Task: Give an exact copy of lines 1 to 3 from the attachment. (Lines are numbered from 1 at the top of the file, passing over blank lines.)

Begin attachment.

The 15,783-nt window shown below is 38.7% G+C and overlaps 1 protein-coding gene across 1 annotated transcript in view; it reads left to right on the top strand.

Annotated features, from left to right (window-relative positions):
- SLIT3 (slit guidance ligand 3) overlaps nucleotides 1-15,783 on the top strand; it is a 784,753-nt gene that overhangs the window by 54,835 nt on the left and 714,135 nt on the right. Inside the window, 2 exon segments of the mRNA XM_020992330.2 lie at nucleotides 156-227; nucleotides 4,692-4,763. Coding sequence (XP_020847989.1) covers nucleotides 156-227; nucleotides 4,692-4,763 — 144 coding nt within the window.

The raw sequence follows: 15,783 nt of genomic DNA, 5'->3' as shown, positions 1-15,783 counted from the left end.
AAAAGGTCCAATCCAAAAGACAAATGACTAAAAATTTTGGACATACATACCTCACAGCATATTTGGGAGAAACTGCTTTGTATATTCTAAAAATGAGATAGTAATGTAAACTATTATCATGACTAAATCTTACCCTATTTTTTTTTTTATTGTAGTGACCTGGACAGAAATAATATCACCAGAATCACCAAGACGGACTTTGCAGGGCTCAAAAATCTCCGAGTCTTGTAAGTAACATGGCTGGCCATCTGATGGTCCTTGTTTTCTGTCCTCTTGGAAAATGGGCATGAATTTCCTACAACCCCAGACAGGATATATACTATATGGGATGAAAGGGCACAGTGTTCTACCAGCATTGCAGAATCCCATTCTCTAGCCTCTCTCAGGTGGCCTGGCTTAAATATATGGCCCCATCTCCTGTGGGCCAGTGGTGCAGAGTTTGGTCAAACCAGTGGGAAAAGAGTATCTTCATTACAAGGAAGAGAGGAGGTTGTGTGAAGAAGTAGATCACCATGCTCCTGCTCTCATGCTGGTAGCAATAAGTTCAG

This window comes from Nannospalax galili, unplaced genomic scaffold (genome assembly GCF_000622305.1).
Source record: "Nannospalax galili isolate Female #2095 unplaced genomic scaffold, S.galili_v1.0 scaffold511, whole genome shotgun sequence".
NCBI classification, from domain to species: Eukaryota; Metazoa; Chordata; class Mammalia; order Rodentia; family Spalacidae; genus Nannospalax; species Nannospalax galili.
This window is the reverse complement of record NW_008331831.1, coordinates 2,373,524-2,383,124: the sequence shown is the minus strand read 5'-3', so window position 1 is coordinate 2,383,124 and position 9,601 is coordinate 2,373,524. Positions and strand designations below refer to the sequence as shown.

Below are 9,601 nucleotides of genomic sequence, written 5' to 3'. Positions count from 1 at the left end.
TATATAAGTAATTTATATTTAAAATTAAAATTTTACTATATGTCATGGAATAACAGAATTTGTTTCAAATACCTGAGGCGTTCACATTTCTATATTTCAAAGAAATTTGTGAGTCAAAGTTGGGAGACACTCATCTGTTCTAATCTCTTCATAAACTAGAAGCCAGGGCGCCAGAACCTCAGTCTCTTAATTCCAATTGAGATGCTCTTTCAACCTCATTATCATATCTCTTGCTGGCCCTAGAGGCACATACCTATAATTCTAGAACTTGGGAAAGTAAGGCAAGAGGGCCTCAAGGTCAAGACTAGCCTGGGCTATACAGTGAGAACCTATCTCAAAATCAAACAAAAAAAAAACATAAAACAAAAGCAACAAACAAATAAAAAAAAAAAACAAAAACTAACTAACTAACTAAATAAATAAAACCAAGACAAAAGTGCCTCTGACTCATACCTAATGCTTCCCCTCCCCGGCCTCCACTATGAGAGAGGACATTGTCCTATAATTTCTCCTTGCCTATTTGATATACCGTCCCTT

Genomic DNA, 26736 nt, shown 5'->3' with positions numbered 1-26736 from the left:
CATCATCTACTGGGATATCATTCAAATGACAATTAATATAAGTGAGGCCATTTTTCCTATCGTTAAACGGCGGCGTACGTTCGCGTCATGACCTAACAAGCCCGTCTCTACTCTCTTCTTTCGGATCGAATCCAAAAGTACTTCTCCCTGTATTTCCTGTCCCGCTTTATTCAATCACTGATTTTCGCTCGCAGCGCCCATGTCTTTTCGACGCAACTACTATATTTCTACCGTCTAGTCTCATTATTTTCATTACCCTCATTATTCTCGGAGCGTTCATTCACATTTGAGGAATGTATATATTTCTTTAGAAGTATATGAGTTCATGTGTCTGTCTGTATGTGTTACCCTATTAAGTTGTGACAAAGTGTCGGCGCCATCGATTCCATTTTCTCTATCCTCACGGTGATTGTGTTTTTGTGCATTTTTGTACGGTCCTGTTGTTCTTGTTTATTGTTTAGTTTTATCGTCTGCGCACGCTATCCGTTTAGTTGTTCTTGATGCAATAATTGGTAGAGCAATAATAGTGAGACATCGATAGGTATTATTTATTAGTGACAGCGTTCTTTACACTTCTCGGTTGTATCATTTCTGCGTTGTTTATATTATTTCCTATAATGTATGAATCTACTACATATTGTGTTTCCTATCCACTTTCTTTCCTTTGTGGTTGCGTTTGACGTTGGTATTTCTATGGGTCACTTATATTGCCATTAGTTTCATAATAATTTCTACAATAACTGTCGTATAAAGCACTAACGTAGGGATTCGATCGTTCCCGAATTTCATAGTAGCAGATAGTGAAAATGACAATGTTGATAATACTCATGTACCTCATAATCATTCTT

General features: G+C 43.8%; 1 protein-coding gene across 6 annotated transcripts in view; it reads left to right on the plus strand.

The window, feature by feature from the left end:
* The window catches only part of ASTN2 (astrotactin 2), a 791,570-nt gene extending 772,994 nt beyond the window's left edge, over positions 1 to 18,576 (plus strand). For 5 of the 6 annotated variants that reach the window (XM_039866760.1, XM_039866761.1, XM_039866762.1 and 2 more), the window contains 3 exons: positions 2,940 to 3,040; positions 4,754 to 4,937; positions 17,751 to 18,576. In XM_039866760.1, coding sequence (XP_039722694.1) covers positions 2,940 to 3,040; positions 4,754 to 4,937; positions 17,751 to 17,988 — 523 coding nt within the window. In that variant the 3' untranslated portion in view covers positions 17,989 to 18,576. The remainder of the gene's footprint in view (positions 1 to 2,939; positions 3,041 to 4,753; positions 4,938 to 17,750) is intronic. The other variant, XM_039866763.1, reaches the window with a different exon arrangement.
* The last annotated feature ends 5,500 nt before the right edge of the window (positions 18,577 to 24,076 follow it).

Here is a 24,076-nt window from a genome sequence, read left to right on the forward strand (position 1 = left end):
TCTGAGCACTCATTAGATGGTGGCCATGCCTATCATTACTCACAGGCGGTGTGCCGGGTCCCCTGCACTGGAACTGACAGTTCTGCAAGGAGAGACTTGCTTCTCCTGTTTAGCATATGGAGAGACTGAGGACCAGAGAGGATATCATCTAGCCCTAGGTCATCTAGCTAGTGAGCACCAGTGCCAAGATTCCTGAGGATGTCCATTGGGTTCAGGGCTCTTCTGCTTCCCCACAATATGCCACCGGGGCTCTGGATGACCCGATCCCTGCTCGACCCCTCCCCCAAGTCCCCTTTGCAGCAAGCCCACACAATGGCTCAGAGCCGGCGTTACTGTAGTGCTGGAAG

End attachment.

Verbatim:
The 15,783-nt window shown below is 38.7% G+C and overlaps 1 protein-coding gene across 1 annotated transcript in view; it reads left to right on the top strand.

Annotated features, from left to right (window-relative positions):
- SLIT3 (slit guidance ligand 3) overlaps nucleotides 1-15,783 on the top strand; it is a 784,753-nt gene that overhangs the window by 54,835 nt on the left and 714,135 nt on the right. Inside the window, 2 exon segments of the mRNA XM_020992330.2 lie at nucleotides 156-227; nucleotides 4,692-4,763. Coding sequence (XP_020847989.1) covers nucleotides 156-227; nucleotides 4,692-4,763 — 144 coding nt within the window.